All expecting mothers will be tested for gestational diabetes at some point during their pregnancy. Expecting mothers who are over the age of 35, over weight, or have a family history of diabetes may be tested earlier and more frequently.
Gestational diabetes is a temporary form (in most cases) of diabetes in which the body does not produce adequate amounts of insulin to deal with sugar during pregnancy. It may also be called glucose intolerance or carbohydrate intolerance. Signs and symptoms can include:
Approximately 2-5 % of all expecting mothers will develop gestational diabetes with this number possibly increasing to 7-9 % in populations where mothers are more likely to have risk factors. The screening for this disease usually will take place sometime between your 24th and 28th week of pregnancy. Doctors test for gestational diabetes during this time because the placenta is producing large amounts of hormones that may cause insulin resistance. If the result comes back with elevated levels, further testing would be done to confirm a diagnosis of gestational diabetes.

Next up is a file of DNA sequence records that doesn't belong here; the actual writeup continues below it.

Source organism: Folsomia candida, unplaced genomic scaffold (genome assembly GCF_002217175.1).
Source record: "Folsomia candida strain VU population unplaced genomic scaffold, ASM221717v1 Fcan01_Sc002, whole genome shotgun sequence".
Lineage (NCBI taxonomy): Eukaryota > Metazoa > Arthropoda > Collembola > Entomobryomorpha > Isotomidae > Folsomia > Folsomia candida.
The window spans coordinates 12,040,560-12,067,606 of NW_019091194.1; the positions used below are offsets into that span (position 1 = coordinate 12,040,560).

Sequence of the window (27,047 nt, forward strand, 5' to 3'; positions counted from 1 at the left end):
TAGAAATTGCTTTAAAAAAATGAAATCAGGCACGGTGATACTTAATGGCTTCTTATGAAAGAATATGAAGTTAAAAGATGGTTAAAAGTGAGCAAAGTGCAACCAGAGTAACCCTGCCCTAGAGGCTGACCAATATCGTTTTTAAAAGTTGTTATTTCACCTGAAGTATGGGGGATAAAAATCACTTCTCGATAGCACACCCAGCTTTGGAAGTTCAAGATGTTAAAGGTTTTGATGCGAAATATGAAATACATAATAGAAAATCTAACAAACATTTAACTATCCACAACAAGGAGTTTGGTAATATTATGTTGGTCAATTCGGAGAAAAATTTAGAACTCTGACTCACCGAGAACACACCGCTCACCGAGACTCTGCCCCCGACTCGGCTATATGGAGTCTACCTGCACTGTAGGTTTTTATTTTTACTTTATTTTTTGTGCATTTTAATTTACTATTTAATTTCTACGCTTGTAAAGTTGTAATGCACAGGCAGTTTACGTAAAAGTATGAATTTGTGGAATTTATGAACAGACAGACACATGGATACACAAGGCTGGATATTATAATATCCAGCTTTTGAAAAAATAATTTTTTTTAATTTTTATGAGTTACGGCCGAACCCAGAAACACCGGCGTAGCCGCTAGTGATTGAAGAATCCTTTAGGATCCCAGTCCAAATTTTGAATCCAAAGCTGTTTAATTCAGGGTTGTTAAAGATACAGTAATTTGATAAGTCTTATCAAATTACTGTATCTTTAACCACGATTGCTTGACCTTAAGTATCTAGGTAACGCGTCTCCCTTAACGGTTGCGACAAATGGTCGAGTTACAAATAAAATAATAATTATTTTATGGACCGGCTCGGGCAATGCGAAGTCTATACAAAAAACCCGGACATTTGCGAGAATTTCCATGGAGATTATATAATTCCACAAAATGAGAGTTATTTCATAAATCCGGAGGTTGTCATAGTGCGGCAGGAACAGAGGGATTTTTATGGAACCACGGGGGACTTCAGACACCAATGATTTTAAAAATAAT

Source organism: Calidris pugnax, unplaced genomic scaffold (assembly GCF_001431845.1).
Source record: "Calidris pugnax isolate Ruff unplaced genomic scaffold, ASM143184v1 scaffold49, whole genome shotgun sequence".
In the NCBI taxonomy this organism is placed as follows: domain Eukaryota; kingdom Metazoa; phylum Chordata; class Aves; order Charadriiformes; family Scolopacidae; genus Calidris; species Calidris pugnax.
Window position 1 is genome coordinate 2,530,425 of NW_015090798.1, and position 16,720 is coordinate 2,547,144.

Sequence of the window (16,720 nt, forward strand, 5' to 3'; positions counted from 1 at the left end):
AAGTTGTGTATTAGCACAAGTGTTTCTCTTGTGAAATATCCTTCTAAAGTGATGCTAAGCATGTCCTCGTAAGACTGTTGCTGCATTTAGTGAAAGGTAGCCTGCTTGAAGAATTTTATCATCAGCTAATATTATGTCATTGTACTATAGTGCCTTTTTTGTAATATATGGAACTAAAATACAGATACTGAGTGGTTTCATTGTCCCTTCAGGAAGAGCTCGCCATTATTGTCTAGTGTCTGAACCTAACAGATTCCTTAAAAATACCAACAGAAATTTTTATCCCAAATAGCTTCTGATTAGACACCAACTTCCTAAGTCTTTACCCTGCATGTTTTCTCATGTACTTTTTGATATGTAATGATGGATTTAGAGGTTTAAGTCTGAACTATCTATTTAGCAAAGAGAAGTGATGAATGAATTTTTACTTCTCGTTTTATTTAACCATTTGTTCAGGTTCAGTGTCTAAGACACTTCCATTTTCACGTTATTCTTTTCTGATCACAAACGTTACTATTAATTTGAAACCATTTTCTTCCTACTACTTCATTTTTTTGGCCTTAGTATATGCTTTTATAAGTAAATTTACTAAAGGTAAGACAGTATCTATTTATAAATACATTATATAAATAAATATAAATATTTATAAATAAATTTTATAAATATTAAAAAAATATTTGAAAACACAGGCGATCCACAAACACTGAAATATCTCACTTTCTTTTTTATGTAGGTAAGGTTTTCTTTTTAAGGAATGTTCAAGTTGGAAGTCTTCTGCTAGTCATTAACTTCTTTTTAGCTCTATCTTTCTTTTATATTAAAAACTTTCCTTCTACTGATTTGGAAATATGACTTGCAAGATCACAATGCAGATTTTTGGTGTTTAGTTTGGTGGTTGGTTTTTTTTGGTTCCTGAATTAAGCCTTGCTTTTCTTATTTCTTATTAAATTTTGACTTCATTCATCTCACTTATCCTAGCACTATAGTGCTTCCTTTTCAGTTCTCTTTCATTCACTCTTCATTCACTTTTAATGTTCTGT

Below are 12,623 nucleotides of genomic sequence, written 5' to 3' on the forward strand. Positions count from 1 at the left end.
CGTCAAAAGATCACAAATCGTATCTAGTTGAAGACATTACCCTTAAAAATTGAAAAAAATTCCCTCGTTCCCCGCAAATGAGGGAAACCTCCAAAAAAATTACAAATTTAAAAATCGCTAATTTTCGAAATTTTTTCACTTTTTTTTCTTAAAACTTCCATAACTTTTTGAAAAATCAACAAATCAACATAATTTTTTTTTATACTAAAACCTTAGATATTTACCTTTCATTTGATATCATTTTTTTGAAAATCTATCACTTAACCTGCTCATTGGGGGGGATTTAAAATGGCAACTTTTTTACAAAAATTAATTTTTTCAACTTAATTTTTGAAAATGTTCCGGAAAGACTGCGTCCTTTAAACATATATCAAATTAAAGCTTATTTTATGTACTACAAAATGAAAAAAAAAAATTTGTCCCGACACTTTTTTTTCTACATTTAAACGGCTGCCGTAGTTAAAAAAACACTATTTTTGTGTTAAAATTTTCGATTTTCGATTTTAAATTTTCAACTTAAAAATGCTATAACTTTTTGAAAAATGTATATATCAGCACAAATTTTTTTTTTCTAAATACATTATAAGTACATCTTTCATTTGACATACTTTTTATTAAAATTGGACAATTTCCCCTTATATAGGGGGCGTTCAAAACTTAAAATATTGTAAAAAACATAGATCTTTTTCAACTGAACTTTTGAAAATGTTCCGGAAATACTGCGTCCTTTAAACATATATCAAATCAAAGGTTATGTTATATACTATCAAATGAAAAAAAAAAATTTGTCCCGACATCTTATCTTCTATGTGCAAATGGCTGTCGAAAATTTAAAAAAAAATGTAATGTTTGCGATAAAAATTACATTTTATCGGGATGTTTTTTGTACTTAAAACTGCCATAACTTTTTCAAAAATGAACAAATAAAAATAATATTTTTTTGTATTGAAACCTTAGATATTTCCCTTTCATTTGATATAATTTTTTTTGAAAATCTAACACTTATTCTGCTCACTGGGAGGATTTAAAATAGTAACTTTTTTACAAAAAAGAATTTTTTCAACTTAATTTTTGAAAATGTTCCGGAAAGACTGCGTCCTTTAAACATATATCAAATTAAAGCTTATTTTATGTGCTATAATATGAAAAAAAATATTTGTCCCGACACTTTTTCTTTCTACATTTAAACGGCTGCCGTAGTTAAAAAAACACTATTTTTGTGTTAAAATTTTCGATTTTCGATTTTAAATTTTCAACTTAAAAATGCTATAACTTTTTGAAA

During your prenatal visit your doctor will give you a sweet liquid (sweet does not necessarily mean good!) to drink one hour before your blood is drawn. It may cause you to feel a bit nauseous. The results will indicate if you are producing enough insulin or not.
The biggest part of treating gestational diabetes is controlling your blood sugar levels. There are things you and your doctor can do in order to control your levels and keep them at a safe and normal amount:
If gestational diabetes is diagnosed and treated effectively, there is little risk of complications. If gestational diabetes is not treated, effects for mother and baby can include:
With proper care and treatment, women with gestational diabetes can have healthy babies and the diabetes should disappear after delivery.
It is important that you watch for any continuing signs that you may still be diabetic after giving birth. These symptoms include:
Testing may occur a few months after the delivery to make sure your blood sugar levels have returned back to normal.
Reprinted with permission from American Pregnancy Association